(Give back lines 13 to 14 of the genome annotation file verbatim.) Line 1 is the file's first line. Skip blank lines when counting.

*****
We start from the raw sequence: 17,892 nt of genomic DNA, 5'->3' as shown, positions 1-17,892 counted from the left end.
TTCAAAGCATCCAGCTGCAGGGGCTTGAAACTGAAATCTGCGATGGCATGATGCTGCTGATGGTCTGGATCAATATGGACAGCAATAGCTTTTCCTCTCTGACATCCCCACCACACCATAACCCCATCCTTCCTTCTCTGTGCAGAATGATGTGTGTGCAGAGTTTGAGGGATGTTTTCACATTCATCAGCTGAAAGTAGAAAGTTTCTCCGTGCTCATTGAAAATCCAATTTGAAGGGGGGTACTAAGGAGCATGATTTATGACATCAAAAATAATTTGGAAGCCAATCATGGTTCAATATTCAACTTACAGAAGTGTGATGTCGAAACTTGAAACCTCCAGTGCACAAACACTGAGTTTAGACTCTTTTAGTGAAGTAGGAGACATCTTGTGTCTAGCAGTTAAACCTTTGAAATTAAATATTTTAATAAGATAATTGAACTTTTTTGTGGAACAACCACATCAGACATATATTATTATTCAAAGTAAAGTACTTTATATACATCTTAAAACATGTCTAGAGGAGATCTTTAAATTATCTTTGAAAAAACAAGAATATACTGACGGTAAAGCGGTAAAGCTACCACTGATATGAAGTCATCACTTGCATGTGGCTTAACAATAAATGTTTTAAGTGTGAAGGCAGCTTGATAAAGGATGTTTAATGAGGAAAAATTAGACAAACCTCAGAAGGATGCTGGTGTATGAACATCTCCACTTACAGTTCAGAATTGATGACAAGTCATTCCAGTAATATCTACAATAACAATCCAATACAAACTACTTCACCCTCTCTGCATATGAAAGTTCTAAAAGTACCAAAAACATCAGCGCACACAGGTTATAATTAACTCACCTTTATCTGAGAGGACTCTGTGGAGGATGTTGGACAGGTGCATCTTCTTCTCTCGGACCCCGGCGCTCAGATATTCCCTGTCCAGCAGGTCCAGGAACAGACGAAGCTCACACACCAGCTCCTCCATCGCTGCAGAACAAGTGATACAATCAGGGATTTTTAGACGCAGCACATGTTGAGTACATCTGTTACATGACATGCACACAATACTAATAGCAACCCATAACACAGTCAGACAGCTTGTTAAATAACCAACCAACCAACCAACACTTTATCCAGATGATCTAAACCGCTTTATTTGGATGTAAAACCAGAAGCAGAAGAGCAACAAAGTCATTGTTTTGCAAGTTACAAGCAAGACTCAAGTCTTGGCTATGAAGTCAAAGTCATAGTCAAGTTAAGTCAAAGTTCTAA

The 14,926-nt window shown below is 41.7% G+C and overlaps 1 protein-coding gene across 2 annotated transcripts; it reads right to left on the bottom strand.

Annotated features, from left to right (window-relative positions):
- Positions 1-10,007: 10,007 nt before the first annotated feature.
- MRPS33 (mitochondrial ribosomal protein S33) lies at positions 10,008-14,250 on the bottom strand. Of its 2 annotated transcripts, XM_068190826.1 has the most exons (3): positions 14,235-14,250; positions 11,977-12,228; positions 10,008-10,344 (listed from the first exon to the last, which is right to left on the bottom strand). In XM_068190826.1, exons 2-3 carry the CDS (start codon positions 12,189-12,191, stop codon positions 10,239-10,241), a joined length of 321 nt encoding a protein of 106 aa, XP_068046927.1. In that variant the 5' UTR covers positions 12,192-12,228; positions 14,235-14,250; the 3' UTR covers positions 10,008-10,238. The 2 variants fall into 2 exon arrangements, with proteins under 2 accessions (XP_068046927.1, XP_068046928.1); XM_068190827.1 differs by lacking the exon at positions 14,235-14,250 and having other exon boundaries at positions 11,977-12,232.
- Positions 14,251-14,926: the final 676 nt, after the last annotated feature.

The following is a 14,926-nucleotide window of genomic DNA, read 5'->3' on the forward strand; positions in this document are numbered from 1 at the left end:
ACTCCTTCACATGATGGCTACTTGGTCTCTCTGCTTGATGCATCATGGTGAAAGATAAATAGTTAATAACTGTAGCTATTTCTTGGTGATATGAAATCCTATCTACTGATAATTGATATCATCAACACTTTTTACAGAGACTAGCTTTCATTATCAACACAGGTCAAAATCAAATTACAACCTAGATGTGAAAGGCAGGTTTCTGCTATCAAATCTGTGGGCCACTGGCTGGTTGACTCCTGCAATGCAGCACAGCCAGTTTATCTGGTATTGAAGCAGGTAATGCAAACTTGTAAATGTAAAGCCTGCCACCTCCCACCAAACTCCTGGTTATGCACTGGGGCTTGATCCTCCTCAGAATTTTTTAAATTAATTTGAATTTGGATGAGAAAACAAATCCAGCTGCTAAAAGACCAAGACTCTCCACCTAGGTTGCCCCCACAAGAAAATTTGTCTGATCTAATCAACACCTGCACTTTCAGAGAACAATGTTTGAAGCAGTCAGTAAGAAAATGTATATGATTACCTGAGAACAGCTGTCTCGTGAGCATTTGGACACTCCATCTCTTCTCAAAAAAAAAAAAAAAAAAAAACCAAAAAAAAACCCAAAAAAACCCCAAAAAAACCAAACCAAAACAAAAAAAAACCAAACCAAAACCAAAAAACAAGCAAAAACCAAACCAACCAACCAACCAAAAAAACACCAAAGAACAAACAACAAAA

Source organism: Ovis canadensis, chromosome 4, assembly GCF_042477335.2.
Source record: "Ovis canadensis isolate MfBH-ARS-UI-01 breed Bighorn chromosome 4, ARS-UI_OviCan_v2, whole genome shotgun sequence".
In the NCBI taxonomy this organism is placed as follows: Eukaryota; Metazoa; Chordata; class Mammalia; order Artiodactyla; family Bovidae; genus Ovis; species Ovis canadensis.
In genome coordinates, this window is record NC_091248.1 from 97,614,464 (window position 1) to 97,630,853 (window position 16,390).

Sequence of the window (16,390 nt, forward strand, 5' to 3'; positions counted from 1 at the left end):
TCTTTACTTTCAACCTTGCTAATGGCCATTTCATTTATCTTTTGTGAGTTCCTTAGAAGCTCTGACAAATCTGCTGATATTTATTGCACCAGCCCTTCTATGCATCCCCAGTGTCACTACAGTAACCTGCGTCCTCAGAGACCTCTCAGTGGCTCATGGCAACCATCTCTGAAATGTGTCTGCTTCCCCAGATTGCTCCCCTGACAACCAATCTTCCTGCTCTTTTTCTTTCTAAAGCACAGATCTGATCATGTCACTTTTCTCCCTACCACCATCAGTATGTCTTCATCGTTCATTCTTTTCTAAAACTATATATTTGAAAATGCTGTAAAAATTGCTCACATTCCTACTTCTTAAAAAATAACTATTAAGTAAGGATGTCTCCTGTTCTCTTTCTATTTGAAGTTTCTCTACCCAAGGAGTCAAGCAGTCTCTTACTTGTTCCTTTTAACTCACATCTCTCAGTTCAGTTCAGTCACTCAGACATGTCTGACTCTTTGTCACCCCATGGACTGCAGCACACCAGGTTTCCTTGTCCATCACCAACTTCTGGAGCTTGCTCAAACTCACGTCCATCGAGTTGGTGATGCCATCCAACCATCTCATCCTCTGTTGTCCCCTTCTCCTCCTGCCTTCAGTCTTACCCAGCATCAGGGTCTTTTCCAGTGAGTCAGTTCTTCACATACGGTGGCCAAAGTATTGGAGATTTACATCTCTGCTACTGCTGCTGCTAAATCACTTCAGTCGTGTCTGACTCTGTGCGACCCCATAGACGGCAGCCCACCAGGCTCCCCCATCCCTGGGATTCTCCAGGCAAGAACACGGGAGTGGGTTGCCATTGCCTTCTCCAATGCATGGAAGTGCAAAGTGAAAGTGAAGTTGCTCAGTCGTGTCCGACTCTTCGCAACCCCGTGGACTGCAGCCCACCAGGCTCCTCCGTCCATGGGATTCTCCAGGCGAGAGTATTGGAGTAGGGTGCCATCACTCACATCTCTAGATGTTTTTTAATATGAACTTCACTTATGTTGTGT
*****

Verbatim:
In genome coordinates, this window is record NC_091248.1 from 97,614,464 (window position 1) to 97,630,853 (window position 16,390).

Sequence of the window (16,390 nt, forward strand, 5' to 3'; positions counted from 1 at the left end):